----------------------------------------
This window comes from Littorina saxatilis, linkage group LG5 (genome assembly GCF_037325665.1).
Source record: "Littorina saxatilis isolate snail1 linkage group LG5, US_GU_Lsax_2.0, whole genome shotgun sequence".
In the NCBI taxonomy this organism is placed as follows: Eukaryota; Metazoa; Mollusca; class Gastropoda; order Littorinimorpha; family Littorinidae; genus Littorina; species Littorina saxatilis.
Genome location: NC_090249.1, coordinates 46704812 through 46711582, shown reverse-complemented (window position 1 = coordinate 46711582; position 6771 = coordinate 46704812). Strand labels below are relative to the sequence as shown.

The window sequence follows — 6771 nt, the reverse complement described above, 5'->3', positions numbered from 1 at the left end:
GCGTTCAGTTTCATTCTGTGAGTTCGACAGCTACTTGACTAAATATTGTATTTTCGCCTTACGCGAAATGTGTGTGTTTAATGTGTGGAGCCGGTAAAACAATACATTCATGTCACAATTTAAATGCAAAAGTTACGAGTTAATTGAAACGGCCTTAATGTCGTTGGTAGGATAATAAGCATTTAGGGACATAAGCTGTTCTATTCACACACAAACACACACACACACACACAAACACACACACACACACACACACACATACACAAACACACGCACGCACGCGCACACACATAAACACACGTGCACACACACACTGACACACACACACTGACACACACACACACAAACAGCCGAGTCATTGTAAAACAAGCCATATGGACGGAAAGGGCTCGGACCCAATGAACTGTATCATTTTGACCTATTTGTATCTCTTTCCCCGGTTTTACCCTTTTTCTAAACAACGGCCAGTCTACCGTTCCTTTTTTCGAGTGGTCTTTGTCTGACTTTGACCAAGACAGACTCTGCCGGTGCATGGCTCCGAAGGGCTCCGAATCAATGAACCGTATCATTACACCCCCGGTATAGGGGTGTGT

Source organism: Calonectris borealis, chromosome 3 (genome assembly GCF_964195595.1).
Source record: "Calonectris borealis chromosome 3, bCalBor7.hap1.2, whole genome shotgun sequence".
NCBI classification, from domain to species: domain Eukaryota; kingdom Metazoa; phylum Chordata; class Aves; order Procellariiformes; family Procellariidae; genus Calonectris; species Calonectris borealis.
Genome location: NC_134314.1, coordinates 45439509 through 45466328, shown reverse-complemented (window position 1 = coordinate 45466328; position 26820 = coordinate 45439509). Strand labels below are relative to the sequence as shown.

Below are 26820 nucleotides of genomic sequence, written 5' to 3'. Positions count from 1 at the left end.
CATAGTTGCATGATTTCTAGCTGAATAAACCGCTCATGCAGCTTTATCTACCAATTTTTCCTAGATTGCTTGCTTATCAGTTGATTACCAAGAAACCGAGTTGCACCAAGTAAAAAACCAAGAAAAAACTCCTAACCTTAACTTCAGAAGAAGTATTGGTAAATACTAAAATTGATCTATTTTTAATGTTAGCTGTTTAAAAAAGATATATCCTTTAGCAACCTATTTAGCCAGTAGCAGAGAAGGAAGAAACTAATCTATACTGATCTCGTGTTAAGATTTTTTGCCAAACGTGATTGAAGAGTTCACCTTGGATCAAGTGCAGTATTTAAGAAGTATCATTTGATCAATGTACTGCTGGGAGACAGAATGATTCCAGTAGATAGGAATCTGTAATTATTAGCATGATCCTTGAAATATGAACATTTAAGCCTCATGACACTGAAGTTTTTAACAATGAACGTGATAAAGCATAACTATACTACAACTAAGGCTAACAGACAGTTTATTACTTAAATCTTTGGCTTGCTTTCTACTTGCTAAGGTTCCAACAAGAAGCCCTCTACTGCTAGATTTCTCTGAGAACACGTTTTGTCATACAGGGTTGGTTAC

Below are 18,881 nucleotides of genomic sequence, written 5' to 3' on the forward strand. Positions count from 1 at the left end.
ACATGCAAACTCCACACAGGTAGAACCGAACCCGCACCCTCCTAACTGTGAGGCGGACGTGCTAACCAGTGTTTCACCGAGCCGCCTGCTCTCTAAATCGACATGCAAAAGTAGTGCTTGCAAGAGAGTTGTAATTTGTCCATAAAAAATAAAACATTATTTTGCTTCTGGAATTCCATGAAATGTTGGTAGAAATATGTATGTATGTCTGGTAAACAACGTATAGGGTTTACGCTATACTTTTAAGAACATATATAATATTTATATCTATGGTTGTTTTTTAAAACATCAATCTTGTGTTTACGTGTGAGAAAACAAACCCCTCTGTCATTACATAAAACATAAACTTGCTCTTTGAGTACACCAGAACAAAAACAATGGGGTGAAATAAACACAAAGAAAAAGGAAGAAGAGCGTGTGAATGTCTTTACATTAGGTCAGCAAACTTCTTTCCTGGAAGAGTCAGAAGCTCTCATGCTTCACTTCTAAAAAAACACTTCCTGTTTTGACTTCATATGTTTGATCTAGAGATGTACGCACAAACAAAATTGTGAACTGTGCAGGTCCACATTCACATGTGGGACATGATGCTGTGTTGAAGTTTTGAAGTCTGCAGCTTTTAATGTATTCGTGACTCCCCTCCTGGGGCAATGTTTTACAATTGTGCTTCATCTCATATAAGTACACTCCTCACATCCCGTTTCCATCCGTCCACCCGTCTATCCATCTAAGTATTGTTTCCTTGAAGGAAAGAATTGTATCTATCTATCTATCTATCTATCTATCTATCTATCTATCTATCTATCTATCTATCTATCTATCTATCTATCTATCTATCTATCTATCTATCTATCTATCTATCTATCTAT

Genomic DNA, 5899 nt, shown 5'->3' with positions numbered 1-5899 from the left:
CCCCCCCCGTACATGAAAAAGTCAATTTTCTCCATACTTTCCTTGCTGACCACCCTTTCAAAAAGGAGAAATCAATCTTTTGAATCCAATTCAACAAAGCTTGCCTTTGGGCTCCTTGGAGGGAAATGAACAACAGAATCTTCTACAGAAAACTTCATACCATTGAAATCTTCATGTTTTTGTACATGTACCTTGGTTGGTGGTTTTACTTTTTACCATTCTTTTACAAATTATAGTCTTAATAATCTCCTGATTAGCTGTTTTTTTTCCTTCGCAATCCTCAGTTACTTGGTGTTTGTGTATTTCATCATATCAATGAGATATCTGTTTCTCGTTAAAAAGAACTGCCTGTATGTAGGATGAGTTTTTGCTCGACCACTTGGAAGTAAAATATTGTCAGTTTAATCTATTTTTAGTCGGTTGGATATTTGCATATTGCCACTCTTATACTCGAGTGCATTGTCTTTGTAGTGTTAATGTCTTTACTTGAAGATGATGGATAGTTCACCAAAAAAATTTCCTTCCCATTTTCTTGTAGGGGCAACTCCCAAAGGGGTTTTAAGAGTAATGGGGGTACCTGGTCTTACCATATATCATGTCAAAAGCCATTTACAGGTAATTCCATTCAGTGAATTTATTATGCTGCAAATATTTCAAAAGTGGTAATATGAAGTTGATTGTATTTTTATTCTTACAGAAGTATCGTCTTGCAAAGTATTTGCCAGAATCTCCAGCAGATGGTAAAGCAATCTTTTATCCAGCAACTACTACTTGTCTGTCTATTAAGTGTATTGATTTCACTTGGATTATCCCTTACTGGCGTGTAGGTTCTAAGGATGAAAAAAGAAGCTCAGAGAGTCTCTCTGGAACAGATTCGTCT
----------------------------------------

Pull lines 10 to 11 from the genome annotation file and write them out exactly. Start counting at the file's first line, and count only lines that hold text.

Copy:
Genome location: NC_134314.1, coordinates 45439509 through 45466328, shown reverse-complemented (window position 1 = coordinate 45466328; position 26820 = coordinate 45439509). Strand labels below are relative to the sequence as shown.

Below are 26820 nucleotides of genomic sequence, written 5' to 3'. Positions count from 1 at the left end.